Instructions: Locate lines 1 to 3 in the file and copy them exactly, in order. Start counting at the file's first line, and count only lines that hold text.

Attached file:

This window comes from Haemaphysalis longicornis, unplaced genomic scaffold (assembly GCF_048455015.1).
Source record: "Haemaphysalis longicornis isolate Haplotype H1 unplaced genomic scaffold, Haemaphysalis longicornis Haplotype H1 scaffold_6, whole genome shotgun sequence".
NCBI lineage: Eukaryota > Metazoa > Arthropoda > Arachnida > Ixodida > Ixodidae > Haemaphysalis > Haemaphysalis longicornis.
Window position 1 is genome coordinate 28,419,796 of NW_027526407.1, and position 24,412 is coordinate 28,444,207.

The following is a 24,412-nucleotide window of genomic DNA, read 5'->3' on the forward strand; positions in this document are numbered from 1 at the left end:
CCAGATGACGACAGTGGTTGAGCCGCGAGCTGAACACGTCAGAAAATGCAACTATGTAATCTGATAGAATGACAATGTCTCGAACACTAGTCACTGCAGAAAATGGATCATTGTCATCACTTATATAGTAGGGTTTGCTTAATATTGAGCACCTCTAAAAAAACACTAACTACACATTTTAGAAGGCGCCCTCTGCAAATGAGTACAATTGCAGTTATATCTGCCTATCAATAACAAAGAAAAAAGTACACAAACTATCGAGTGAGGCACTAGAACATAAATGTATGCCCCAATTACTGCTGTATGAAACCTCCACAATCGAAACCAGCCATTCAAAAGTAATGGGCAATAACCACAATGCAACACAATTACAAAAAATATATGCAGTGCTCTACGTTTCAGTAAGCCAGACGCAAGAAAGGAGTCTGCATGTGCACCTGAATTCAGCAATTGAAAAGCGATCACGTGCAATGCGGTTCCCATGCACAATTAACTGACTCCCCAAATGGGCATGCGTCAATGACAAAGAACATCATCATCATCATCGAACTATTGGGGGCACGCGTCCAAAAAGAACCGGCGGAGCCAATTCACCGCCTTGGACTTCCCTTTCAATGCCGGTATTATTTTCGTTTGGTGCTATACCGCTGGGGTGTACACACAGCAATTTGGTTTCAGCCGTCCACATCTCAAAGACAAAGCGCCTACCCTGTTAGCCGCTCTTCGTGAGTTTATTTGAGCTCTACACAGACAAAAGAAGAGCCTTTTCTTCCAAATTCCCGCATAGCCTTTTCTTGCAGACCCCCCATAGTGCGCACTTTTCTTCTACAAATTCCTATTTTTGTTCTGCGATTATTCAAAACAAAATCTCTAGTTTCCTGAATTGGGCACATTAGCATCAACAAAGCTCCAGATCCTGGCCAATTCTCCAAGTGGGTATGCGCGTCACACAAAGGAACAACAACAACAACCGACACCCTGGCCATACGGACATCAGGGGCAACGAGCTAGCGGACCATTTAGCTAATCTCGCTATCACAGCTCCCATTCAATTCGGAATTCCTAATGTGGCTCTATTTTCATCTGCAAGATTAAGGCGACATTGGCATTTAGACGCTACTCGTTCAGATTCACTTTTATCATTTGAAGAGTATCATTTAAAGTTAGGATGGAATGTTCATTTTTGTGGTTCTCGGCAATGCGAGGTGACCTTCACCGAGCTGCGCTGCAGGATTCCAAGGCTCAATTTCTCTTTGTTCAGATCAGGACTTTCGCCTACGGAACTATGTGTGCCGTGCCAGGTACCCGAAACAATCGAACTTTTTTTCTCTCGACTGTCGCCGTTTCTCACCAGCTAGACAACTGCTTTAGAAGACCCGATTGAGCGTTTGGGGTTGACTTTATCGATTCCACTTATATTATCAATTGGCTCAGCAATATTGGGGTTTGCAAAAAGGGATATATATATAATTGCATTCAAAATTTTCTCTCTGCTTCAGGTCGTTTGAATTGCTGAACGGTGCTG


This window comes from Haemaphysalis longicornis, unplaced genomic scaffold (assembly GCF_048455015.1).
Source record: "Haemaphysalis longicornis isolate Haplotype H1 unplaced genomic scaffold, Haemaphysalis longicornis Haplotype H1 scaffold_6, whole genome shotgun sequence".
NCBI lineage: Eukaryota > Metazoa > Arthropoda > Arachnida > Ixodida > Ixodidae > Haemaphysalis > Haemaphysalis longicornis.